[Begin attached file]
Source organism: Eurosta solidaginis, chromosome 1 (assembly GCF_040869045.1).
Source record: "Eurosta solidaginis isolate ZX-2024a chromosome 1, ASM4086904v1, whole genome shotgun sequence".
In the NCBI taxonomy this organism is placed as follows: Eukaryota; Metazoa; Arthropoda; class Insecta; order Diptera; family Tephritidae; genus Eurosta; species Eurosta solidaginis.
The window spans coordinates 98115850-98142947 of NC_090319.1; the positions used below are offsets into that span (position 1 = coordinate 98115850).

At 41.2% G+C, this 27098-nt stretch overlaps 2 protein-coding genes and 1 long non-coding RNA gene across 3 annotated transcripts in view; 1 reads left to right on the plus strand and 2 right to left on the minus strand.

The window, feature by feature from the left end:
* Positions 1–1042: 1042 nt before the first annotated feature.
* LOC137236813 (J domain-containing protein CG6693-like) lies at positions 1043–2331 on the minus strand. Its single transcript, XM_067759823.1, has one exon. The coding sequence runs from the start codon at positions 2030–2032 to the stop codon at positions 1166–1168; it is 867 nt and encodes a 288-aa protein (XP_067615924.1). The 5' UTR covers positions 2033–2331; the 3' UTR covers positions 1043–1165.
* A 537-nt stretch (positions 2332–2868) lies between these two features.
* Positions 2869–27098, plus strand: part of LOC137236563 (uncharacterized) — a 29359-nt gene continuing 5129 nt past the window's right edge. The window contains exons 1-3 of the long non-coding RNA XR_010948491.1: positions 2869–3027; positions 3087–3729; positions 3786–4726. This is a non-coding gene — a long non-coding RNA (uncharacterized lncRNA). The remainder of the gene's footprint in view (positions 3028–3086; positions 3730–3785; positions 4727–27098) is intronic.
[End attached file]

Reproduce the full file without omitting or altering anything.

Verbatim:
Source organism: Eurosta solidaginis, chromosome 1 (assembly GCF_040869045.1).
Source record: "Eurosta solidaginis isolate ZX-2024a chromosome 1, ASM4086904v1, whole genome shotgun sequence".
In the NCBI taxonomy this organism is placed as follows: Eukaryota; Metazoa; Arthropoda; class Insecta; order Diptera; family Tephritidae; genus Eurosta; species Eurosta solidaginis.
The window spans coordinates 98115850-98142947 of NC_090319.1; the positions used below are offsets into that span (position 1 = coordinate 98115850).

At 41.2% G+C, this 27098-nt stretch overlaps 2 protein-coding genes and 1 long non-coding RNA gene across 3 annotated transcripts in view; 1 reads left to right on the plus strand and 2 right to left on the minus strand.

The window, feature by feature from the left end:
* Positions 1–1042: 1042 nt before the first annotated feature.
* LOC137236813 (J domain-containing protein CG6693-like) lies at positions 1043–2331 on the minus strand. Its single transcript, XM_067759823.1, has one exon. The coding sequence runs from the start codon at positions 2030–2032 to the stop codon at positions 1166–1168; it is 867 nt and encodes a 288-aa protein (XP_067615924.1). The 5' UTR covers positions 2033–2331; the 3' UTR covers positions 1043–1165.
* A 537-nt stretch (positions 2332–2868) lies between these two features.
* Positions 2869–27098, plus strand: part of LOC137236563 (uncharacterized) — a 29359-nt gene continuing 5129 nt past the window's right edge. The window contains exons 1-3 of the long non-coding RNA XR_010948491.1: positions 2869–3027; positions 3087–3729; positions 3786–4726. This is a non-coding gene — a long non-coding RNA (uncharacterized lncRNA). The remainder of the gene's footprint in view (positions 3028–3086; positions 3730–3785; positions 4727–27098) is intronic.